Though there be a principle of atheism in the heart of all ungodly men, yet there is also a natural faculty of reason, and the atheistical principle never can so far prevail against the principle of reason as so far to hinder its exercise or wholly to put out the light of nature in this particular.5 God hath showed to every man his own existence by the light of nature; Romans 1:19–20, “Because that which may be known of God is manifest in them; for God hath showed it unto them. For the invisible things of him from the creation of the world are clearly seen, being understood by the things that are made” (Romans 1:18). So that the heathen held the truth in unrighteousness; Romans 1:18, “For the wrath of God is revealed from heaven against all ungodliness and unrighteousness of men, who hold the truth in unrighteousness.”

That natural conscience that is in every man will make him at least suspicious of a supreme judge. For that tells every man, when he has committed wickedness, that he deserves punishment, and makes it manifest to him that it is most fitting and suitable that there should be a supreme governor of the world and judge of men to assign to every one according to his works; and therefore men naturally expect it. And therefore it has been observed of some of the most atheistical and those that professed atheism, that they have at times been greatly terrified with apprehensions of God’s being and vengeance, and especially on a death bed.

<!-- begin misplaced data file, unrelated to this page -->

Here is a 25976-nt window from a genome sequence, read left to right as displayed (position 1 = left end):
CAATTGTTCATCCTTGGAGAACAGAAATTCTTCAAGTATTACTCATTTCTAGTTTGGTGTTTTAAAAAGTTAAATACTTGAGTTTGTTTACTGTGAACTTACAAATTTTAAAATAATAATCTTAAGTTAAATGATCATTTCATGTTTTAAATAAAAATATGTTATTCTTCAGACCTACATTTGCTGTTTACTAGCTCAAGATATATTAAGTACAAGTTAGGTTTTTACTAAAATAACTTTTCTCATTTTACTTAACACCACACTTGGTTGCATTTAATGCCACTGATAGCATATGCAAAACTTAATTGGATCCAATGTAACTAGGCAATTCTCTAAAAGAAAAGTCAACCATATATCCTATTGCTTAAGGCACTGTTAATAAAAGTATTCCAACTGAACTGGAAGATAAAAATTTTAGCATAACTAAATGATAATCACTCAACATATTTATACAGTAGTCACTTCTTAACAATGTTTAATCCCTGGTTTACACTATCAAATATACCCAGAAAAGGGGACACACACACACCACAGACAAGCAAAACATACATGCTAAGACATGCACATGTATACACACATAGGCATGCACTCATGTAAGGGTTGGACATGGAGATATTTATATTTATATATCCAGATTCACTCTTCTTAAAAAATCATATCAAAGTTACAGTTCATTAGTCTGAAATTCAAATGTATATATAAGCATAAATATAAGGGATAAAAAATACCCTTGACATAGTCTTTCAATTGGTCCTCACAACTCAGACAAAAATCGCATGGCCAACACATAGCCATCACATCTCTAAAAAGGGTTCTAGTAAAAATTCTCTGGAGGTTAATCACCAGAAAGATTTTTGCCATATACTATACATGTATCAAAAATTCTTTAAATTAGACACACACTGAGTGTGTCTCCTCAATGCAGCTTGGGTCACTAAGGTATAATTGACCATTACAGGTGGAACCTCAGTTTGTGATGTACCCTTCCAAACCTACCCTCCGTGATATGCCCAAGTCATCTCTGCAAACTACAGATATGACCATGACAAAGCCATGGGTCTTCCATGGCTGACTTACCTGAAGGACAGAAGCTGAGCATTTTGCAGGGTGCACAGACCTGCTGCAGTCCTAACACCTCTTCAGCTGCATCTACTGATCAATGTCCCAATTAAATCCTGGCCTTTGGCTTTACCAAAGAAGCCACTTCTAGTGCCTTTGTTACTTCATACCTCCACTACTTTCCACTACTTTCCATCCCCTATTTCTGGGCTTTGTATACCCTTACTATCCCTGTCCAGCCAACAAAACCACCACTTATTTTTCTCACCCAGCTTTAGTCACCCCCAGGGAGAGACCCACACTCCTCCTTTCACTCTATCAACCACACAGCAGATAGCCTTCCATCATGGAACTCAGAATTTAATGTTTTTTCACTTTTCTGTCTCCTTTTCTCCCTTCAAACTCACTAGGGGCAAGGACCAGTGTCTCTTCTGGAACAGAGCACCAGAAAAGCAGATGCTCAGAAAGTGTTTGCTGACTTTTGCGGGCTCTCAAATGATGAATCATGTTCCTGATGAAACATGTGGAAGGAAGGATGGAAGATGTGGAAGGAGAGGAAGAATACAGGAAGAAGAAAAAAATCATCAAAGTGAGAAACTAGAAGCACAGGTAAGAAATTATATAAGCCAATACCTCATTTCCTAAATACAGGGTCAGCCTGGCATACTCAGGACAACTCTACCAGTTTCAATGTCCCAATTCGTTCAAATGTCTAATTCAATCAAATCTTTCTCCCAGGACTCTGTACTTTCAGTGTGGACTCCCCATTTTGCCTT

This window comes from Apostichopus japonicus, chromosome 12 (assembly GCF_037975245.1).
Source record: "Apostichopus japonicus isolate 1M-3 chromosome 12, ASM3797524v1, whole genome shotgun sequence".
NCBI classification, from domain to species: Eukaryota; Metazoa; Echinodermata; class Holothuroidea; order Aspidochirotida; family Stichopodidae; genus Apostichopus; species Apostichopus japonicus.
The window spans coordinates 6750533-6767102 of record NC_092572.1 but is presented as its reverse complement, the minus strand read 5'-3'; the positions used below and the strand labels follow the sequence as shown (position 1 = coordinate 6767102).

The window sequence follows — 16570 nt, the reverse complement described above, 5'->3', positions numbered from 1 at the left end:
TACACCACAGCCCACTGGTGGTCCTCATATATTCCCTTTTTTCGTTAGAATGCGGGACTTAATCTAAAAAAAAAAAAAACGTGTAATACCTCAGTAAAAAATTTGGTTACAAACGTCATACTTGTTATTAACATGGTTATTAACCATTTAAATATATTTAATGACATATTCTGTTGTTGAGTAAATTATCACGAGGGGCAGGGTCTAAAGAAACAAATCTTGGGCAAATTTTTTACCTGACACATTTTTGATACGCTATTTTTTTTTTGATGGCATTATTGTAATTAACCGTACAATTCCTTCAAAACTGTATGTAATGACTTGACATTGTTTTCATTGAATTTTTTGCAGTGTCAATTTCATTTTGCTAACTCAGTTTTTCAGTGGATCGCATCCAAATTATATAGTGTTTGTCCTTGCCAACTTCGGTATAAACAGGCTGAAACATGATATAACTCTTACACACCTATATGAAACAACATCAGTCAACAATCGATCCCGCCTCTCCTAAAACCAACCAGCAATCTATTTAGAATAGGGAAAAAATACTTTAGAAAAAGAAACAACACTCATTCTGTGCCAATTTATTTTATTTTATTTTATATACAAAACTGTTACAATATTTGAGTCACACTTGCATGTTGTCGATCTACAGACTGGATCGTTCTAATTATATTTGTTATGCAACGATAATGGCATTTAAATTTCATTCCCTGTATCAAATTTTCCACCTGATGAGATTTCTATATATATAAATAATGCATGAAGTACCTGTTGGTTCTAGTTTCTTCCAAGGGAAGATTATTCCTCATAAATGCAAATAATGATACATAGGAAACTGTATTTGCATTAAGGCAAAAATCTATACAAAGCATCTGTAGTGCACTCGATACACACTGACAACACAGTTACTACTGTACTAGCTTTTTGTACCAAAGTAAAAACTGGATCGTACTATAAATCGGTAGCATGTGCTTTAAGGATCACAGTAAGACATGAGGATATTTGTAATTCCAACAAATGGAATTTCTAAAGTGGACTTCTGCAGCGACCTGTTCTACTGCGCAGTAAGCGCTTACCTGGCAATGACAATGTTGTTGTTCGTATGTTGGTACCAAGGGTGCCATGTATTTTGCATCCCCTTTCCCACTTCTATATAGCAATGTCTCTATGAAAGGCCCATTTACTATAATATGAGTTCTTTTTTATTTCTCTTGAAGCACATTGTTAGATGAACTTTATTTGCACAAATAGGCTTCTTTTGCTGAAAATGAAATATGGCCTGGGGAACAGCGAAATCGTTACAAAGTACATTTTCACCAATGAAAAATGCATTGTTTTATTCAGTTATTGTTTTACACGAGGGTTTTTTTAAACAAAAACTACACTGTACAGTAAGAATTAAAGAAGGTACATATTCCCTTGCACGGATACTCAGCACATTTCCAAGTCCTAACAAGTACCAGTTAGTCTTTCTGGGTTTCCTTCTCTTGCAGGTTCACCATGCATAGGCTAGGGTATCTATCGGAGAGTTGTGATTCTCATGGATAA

But this atheism that is in the hearts of ungodly men appears and expresses itself these ways.

First. The minds of ungodly men are not susceptive of a certain conviction and realizing apprehension of the being of God. They may give way to the arguments that they hear for it and give their consent to the thing, as being that which is upheld by arguments that they can’t answer, but after all they are not completely convinced of it. It don’t seem as a thing real to them. It don’t make that impression upon them that things which they apprehend to be real do, but rather such as some fable. Things that they have seen with their eyes and conversed with by their bodily senses make another kind of impression upon their minds.